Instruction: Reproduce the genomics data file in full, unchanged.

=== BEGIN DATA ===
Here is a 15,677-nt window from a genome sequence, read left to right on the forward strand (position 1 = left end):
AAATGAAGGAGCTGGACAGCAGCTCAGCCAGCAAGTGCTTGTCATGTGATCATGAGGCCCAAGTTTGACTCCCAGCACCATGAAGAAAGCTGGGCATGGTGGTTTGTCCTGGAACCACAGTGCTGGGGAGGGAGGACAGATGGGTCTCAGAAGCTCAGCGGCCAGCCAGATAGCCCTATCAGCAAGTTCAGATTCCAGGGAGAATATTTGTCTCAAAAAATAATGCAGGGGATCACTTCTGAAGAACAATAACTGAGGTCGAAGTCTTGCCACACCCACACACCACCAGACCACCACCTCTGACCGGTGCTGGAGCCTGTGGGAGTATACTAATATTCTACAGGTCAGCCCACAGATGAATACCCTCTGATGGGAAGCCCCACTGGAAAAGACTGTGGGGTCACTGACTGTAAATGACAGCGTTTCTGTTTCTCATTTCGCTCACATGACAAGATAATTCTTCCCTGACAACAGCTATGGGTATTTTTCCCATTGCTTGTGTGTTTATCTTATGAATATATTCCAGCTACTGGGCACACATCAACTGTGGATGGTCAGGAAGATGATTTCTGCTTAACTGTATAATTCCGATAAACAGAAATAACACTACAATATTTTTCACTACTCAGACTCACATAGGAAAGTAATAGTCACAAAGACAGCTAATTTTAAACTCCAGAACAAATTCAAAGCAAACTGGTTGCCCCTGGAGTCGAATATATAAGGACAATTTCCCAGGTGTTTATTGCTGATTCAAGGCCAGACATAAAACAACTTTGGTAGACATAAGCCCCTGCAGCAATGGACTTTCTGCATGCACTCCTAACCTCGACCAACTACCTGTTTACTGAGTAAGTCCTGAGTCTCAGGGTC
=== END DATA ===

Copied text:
Here is a 15,677-nt window from a genome sequence, read left to right on the forward strand (position 1 = left end):
AAATGAAGGAGCTGGACAGCAGCTCAGCCAGCAAGTGCTTGTCATGTGATCATGAGGCCCAAGTTTGACTCCCAGCACCATGAAGAAAGCTGGGCATGGTGGTTTGTCCTGGAACCACAGTGCTGGGGAGGGAGGACAGATGGGTCTCAGAAGCTCAGCGGCCAGCCAGATAGCCCTATCAGCAAGTTCAGATTCCAGGGAGAATATTTGTCTCAAAAAATAATGCAGGGGATCACTTCTGAAGAACAATAACTGAGGTCGAAGTCTTGCCACACCCACACACCACCAGACCACCACCTCTGACCGGTGCTGGAGCCTGTGGGAGTATACTAATATTCTACAGGTCAGCCCACAGATGAATACCCTCTGATGGGAAGCCCCACTGGAAAAGACTGTGGGGTCACTGACTGTAAATGACAGCGTTTCTGTTTCTCATTTCGCTCACATGACAAGATAATTCTTCCCTGACAACAGCTATGGGTATTTTTCCCATTGCTTGTGTGTTTATCTTATGAATATATTCCAGCTACTGGGCACACATCAACTGTGGATGGTCAGGAAGATGATTTCTGCTTAACTGTATAATTCCGATAAACAGAAATAACACTACAATATTTTTCACTACTCAGACTCACATAGGAAAGTAATAGTCACAAAGACAGCTAATTTTAAACTCCAGAACAAATTCAAAGCAAACTGGTTGCCCCTGGAGTCGAATATATAAGGACAATTTCCCAGGTGTTTATTGCTGATTCAAGGCCAGACATAAAACAACTTTGGTAGACATAAGCCCCTGCAGCAATGGACTTTCTGCATGCACTCCTAACCTCGACCAACTACCTGTTTACTGAGTAAGTCCTGAGTCTCAGGGTC